Illness & Injury

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The Spring 2021 edition of Western College of Veterinary Medicine's Horse Health Lines is hot off the press and available for digital download. Take an inside look into the latest the scientific studies at the University of Saskatchewan's veterinary college, such as the link between caterpillars and cardiac disease in horses, and new treatment options for equine diseases and ailments.

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If you’ve been involved with horses for even a little while, you know the following statements to be true: Horses hurt themselves. Riders hurt themselves. Horses hurt riders. And riders can hurt horses.

Equine Skin Disease, Pastern Dermatitis, equine Dermatophilosis, equine Dermatophytosis, equine Urticaria, Western College of Veterinary Medicine, rain rot horse

Dr. Michelle Husulak has seen her fair share of equine skin diseases during her work as a resident in equine field service at the Western College of Veterinary Medicine’s Veterinary Medical Centre in Saskatoon, Saskatchewan. Husulak talks about diagnosing and treating four of the most common skin conditions that plague horses in Canada.

Farrier, Farriey, Ben Yager, American Farrier’s Association, equine trimming techniques, hoof-pastern alignment, farrier apprenticeship

Is your farrier certified with the American Farrier’s Association (AFA)? Did he or she serve an extensive apprenticeship at the beginning of their career? Does your farrier pursue additional education?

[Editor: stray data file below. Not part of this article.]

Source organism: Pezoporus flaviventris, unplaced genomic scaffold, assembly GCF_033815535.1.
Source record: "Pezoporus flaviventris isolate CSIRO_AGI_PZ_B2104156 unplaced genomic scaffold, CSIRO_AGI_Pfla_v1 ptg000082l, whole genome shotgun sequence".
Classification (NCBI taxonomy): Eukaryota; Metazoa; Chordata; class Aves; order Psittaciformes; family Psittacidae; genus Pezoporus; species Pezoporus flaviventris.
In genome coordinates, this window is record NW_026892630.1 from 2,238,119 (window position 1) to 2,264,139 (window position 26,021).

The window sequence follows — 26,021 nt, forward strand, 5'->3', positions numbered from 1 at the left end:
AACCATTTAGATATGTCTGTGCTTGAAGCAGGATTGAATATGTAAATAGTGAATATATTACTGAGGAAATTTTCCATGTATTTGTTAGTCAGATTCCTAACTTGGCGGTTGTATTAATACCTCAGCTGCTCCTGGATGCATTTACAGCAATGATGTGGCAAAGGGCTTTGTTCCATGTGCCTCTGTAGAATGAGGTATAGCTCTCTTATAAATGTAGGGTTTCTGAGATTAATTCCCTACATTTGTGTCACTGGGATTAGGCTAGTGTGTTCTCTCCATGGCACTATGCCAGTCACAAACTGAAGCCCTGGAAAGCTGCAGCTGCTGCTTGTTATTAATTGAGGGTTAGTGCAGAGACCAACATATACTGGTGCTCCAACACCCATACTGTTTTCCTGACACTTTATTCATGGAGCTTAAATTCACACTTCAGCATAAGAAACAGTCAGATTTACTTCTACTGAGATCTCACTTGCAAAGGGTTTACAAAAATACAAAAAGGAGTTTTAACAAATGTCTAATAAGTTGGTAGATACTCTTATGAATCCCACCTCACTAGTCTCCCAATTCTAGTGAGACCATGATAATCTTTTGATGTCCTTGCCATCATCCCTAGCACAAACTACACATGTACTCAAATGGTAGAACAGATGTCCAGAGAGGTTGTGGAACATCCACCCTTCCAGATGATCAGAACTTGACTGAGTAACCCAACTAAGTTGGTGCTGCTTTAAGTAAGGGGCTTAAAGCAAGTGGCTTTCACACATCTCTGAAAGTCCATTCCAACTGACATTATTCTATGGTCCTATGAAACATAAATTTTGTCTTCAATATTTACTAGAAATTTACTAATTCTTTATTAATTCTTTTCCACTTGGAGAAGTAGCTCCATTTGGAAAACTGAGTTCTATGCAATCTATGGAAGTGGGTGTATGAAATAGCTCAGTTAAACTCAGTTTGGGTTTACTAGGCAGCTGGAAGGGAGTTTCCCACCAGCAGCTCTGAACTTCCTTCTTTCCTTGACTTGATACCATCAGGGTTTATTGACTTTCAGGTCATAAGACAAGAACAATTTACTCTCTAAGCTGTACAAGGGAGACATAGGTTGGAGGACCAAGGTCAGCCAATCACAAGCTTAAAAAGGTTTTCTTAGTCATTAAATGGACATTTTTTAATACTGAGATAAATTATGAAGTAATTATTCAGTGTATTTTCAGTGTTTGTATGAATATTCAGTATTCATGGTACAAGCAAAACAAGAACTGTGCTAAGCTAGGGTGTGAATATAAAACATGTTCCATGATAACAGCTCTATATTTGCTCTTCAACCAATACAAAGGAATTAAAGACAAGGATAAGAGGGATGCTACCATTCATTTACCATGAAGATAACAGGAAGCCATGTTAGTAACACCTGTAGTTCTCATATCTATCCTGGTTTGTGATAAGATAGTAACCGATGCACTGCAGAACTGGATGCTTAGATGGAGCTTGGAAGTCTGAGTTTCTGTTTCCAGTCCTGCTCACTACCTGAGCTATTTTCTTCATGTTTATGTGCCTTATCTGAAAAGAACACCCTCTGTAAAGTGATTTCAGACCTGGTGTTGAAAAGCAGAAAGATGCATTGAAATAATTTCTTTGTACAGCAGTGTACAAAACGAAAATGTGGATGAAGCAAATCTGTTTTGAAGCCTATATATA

equine code of practice, code of practice for the care and handling of equines, shelagh niblock equine nutritionist

What does it mean for Canadian horse owners? Are you aware that a Code of Practice for the Care and Handling of Equines (CPCHE) was published in Canada in 2013? Did you know that Equine Canada, the Society for the Prevention of Cruelty to Animals (SPCA), the Canadian Veterinary Medical Association (CVMA), and the Canadian Feed Inspection Agency were among the many partners involved in the development of the CPCHE under the National Farm Animal Care Council (NFACC), and that they remain part of the team that supports the industry-recognized recommendations and requirements established within the Code for good equine husbandry? Let’s look at what exactly this equine Code entails.

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For a horse owner, there are few sights more welcome than the first signs of spring. As the snow melts away and the pastures begin to turn green, horse owners are glad to see the end of short days, frozen water buckets, and woolly coats. Springtime means longer, warmer days to spend working in the arena or hitting the trails. The season is also an ideal time to catch up on your horse’s healthcare needs.

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